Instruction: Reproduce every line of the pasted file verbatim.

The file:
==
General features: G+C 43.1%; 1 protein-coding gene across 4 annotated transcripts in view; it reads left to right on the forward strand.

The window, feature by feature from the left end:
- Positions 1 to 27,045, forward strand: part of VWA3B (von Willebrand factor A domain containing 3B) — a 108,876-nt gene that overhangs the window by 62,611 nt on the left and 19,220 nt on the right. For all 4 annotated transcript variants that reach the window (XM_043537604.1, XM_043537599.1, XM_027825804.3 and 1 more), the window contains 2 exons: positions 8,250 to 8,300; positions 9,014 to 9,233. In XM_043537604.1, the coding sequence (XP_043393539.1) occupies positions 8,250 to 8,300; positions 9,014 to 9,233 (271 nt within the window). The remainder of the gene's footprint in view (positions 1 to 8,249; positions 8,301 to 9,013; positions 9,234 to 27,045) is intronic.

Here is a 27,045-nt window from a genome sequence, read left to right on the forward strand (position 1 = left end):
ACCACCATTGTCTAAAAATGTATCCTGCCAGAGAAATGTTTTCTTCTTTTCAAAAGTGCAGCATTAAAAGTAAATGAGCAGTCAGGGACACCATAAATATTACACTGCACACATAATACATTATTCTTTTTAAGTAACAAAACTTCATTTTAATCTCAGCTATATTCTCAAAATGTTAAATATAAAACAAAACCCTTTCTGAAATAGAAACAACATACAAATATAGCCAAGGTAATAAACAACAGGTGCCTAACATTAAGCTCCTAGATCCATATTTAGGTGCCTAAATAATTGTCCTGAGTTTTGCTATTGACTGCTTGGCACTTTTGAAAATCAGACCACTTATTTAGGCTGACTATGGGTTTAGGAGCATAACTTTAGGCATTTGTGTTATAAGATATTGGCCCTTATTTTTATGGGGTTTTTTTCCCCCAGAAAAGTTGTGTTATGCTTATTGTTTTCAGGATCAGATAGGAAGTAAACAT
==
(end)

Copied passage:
General features: G+C 43.1%; 1 protein-coding gene across 4 annotated transcripts in view; it reads left to right on the forward strand.

The window, feature by feature from the left end:
- Positions 1 to 27,045, forward strand: part of VWA3B (von Willebrand factor A domain containing 3B) — a 108,876-nt gene that overhangs the window by 62,611 nt on the left and 19,220 nt on the right. For all 4 annotated transcript variants that reach the window (XM_043537604.1, XM_043537599.1, XM_027825804.3 and 1 more), the window contains 2 exons: positions 8,250 to 8,300; positions 9,014 to 9,233. In XM_043537604.1, the coding sequence (XP_043393539.1) occupies positions 8,250 to 8,300; positions 9,014 to 9,233 (271 nt within the window). The remainder of the gene's footprint in view (positions 1 to 8,249; positions 8,301 to 9,013; positions 9,234 to 27,045) is intronic.

Here is a 27,045-nt window from a genome sequence, read left to right on the forward strand (position 1 = left end):
ACCACCATTGTCTAAAAATGTATCCTGCCAGAGAAATGTTTTCTTCTTTTCAAAAGTGCAGCATTAAAAGTAAATGAGCAGTCAGGGACACCATAAATATTACACTGCACACATAATACATTATTCTTTTTAAGTAACAAAACTTCATTTTAATCTCAGCTATATTCTCAAAATGTTAAATATAAAACAAAACCCTTTCTGAAATAGAAACAACATACAAATATAGCCAAGGTAATAAACAACAGGTGCCTAACATTAAGCTCCTAGATCCATATTTAGGTGCCTAAATAATTGTCCTGAGTTTTGCTATTGACTGCTTGGCACTTTTGAAAATCAGACCACTTATTTAGGCTGACTATGGGTTTAGGAGCATAACTTTAGGCATTTGTGTTATAAGATATTGGCCCTTATTTTTATGGGGTTTTTTTCCCCCAGAAAAGTTGTGTTATGCTTATTGTTTTCAGGATCAGATAGGAAGTAAACAT